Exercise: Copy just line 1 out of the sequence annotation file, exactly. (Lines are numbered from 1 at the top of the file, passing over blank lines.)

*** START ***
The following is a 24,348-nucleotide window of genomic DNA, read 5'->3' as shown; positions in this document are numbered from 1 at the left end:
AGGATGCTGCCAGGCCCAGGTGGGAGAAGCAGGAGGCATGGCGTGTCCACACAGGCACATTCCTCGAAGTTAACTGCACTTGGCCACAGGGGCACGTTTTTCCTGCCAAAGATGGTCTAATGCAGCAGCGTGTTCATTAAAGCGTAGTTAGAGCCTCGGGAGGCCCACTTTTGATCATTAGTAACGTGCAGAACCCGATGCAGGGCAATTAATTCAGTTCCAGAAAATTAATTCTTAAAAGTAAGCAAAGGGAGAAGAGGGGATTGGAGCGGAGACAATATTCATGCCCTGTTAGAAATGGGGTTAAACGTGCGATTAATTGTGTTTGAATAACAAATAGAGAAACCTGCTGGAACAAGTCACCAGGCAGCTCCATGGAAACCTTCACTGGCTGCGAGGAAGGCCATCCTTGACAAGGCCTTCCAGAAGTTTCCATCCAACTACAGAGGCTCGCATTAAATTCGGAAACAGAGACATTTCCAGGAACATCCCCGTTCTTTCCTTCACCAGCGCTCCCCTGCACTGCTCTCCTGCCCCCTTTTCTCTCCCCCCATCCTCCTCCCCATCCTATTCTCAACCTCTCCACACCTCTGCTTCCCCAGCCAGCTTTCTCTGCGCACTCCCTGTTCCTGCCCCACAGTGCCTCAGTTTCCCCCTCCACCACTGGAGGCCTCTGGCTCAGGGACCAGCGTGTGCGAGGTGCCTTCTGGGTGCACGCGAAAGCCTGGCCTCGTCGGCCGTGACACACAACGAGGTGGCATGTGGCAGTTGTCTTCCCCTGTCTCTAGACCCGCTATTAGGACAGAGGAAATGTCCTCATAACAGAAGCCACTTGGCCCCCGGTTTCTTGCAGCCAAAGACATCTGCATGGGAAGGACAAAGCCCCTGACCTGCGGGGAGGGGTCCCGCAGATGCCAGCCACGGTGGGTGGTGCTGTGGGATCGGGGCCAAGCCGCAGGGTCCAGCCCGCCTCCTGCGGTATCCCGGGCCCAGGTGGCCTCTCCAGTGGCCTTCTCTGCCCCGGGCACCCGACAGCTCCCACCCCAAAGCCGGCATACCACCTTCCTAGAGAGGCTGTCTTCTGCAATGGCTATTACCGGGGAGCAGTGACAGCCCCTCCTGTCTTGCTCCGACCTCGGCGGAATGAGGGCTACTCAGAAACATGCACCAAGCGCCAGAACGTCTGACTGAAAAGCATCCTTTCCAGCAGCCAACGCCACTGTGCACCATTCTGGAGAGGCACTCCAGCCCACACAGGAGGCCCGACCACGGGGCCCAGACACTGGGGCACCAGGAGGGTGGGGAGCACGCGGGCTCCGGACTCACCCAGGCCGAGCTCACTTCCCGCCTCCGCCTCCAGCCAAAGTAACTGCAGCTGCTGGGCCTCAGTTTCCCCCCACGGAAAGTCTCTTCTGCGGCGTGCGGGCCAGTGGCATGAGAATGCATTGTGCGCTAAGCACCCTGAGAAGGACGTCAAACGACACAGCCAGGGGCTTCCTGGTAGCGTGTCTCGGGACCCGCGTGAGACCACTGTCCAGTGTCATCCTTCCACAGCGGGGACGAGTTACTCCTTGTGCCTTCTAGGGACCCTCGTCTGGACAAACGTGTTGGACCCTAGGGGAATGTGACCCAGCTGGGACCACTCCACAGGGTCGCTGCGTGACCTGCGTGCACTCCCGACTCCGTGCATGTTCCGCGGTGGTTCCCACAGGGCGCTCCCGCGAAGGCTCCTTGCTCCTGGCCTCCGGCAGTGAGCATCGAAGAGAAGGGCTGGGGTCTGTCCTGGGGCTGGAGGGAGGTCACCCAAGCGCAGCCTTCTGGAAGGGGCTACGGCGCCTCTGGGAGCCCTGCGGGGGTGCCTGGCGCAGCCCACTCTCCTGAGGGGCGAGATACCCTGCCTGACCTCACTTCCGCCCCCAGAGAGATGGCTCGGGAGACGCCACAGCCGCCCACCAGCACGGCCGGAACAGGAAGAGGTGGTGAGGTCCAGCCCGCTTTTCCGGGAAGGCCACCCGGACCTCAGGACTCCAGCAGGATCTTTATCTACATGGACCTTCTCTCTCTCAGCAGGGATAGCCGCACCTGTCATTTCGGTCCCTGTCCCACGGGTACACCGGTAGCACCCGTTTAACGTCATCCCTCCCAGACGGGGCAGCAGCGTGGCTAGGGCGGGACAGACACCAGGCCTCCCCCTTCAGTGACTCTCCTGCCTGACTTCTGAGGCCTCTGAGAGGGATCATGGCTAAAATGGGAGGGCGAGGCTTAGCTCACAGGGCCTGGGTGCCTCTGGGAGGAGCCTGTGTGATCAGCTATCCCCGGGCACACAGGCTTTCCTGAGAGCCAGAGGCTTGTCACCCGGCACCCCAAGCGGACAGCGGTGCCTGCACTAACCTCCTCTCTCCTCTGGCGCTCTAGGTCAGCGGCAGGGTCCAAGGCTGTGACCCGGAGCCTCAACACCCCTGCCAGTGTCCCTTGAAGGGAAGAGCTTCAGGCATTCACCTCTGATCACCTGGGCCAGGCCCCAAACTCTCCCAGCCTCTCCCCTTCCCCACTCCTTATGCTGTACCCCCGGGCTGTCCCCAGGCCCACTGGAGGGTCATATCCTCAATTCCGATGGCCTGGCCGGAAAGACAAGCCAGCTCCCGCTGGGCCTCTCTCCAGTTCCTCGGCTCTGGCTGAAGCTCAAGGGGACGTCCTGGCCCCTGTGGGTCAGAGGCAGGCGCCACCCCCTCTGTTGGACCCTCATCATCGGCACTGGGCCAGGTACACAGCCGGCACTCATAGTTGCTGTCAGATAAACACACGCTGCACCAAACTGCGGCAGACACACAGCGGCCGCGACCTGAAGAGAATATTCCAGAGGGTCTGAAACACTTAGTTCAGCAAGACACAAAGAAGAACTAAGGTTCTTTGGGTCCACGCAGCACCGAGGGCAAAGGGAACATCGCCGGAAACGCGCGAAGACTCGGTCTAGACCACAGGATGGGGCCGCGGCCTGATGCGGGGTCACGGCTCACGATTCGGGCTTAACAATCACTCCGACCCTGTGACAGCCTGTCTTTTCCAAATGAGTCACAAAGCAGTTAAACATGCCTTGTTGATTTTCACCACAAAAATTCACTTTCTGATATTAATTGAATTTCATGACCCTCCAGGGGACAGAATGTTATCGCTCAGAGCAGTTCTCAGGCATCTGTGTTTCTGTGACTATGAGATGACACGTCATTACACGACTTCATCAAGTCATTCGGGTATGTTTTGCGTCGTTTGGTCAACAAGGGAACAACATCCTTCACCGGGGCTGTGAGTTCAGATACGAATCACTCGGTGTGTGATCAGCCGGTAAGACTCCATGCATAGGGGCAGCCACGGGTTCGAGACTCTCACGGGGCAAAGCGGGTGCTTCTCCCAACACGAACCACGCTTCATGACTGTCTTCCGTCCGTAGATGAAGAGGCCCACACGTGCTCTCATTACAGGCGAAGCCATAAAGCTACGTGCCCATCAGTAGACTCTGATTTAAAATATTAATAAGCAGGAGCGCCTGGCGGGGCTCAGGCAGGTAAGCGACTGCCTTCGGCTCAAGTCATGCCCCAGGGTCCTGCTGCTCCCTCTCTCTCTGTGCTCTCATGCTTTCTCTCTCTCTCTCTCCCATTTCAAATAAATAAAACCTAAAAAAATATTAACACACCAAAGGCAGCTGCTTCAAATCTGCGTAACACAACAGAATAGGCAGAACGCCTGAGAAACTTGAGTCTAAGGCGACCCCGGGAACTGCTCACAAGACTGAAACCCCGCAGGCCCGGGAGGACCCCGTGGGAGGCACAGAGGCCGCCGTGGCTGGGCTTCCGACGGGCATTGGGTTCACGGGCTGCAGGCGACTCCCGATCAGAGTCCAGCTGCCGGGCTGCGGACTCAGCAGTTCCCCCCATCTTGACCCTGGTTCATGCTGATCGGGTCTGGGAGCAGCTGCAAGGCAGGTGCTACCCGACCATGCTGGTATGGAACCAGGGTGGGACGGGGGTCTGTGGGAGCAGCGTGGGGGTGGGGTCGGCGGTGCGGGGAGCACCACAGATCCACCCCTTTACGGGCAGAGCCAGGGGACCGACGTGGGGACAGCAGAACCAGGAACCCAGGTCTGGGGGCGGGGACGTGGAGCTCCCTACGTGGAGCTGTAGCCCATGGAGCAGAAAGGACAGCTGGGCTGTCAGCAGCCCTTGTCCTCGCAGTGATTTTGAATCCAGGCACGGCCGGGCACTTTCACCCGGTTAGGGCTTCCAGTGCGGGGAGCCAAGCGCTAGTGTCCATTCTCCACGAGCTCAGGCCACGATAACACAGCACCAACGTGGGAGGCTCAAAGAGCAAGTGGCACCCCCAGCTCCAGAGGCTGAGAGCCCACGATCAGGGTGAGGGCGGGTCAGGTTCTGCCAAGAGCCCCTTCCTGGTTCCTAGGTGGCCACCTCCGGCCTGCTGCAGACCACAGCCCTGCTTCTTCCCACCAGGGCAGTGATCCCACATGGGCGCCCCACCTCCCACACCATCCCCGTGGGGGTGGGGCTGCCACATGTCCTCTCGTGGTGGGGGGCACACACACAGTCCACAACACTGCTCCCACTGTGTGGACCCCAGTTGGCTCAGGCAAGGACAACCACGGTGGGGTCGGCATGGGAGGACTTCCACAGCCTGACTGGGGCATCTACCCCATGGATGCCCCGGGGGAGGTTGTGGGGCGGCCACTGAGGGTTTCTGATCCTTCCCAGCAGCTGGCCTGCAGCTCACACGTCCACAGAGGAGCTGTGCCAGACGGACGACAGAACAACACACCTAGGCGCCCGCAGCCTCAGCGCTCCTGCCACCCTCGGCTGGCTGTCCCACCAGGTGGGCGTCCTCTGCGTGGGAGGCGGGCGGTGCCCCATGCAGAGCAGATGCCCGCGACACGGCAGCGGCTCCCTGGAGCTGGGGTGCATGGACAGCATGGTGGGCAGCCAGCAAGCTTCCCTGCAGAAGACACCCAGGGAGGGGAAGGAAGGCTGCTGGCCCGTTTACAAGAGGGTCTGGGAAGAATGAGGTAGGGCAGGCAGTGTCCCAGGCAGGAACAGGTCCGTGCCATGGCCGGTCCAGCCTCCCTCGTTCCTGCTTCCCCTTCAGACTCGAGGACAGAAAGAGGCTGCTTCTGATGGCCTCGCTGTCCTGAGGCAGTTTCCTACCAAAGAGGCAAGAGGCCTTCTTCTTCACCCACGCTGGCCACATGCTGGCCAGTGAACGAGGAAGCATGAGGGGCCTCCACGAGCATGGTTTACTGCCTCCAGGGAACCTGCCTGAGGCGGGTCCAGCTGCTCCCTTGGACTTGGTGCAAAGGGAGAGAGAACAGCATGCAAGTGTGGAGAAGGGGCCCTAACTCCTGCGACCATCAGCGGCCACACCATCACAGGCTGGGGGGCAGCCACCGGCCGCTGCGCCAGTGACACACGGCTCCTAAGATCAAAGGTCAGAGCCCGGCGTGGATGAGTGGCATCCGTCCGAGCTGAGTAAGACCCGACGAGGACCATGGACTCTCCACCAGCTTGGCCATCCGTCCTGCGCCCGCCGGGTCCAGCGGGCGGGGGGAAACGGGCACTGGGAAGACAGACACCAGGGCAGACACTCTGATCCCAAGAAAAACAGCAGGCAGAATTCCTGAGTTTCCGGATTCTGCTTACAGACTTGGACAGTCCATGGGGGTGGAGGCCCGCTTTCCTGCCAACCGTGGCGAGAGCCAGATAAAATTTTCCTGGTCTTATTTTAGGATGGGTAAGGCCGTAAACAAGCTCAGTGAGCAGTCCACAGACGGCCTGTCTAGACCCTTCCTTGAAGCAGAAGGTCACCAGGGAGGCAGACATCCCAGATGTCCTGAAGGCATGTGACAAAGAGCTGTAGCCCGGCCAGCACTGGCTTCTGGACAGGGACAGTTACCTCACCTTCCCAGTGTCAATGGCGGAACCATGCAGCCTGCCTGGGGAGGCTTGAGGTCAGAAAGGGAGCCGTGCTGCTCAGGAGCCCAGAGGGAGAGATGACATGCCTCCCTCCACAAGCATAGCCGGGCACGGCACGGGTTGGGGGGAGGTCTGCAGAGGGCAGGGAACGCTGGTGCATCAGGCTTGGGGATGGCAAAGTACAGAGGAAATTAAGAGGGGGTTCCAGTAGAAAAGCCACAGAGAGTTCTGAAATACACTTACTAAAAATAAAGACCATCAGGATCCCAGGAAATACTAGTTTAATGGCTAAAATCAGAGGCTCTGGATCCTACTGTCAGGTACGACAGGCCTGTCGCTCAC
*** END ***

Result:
The following is a 24,348-nucleotide window of genomic DNA, read 5'->3' as shown; positions in this document are numbered from 1 at the left end: